I think we tried to show him Scrooged and several others, like The Princess Bride. He was OK with it until we got to the part where she [Kane] was in it. Same thing with his mom. She was in The Fighter, but we won’t show him that. But the kids love E.T., they just don’t like my parts (laughs).
My oldest, Noah, the first time he ever saw the movie was at a screening where John Williams conducted the orchestra live in 2002. He was around six, and I wanted his first time seeing the film to be in a theater. I took him to see it, and he was just amazed. Later on, he told his mom he wanted to see the movie where daddy is pretending to be a little boy!
I love that you have such a level of pride in your involvement in the movie.
The one thing age gives you is perspective. Throughout my twenties I tried to run away from E.T., which is kind of crazy because you’re never going to be able to outrun it. I think Henry Thomas did as well. You don’t want to be defined by a single work. But, now I see this is the greatest single work I’ll be involved with. Why try to run away from that? I had quite a stage career and did several things I was proud of. I think Henry’s been able to distance himself from E.T. with his other roles, he’s done that quite well. But I’m really proud of the work we all did on that movie.
It sounds to me that you’re glad they also never made a sequel.
Yeah, I am glad, because it would have cheapened the original. It’s funny, a week ago, I had a dream where I had these ideas for a sequel. As excited as I was, after I examined the ideas, I realized none of them would capture the magic of the original. They were all about visiting E.T.’s planet, they’re looking for plants, and E.T. is a botanist and that’s why they’re going around to all these different planets. But that’s not what the movie is about. It’s not a science fiction movie with a sci-fi premise. It’s a movie about divorce and loneliness, and that’s what impacts people. It’s not really about aliens. That’s what’s exciting to me about them bringing the movie back into theaters again. It’s a different experience seeing it with other people.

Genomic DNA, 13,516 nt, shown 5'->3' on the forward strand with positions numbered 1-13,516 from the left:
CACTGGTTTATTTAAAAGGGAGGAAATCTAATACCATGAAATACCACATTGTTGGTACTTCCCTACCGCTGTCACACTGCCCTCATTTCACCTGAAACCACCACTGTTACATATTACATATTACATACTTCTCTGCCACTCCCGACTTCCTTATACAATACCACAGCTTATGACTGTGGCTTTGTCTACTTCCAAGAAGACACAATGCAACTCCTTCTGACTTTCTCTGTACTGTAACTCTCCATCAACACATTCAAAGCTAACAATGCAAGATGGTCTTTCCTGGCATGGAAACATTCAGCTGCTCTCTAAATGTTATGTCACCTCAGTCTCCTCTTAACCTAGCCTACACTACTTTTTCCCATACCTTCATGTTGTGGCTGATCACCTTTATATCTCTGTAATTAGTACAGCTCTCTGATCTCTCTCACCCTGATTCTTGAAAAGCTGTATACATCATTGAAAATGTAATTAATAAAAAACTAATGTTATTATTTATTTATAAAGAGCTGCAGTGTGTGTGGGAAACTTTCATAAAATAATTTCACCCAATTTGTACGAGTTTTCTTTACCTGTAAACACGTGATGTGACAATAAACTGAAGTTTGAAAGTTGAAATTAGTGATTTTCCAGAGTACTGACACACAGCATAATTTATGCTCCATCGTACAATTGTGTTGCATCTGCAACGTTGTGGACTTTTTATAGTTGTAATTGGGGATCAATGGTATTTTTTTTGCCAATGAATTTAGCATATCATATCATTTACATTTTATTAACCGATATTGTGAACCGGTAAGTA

What was your craziest fan encounter during the height of E.T. mania back in the early '80s?
The most insane I saw it get was, I was staying at a hotel in New York City with Henry and Drew when we were doing publicity when the film was re-released in 1985. We were doing a press junket in a hotel, doing interview after interview, one after the other. They had the three of us together and Steven was in another room. At a certain point, Drew’s mom asked me to take her to go get McDonald’s because they were sick of the room service. I said, "OK." So I told Henry, and we always hung out together, so I asked him if he wanted to go and he said, "Yes." We were staying near Central Park, and there was a McDonald’s nearby, and it was crazy! It was three years after the movie first opened, and were all together and we’d experienced fame individually, but together... we were mobbed. We couldn’t get to the counter. People were coming in from outside when they saw the fuss, people were going and bringing people inside. The manager had to bring us out the back to get us out of there. It quickly got out of hand. I had never experienced that before, or since.
We didn’t think about it. Drew’s mom just asked us to take her to McDonald's. With me, I could go to McDonald's and one or two people would say something. Always nice. With Henry it was always more, because he was Elliott, and he was little, and he was shy. He would get chased around at supermarkets. I remember he told me he went on an audition at Universal once. The guy operating the tram tour pointed him out, "Look, on your left, there’s Elliott from E.T."
That was a level of fame I never wanted. I remember being in Central Park once after the movie came out with a friend and I got a hot dog. The guy recognized me and said, “It’s on me.” My friend said I should just get a shirt that says, "I was in E.T. Give me free stuff."
For more information on E.T.'s return to theaters, click here.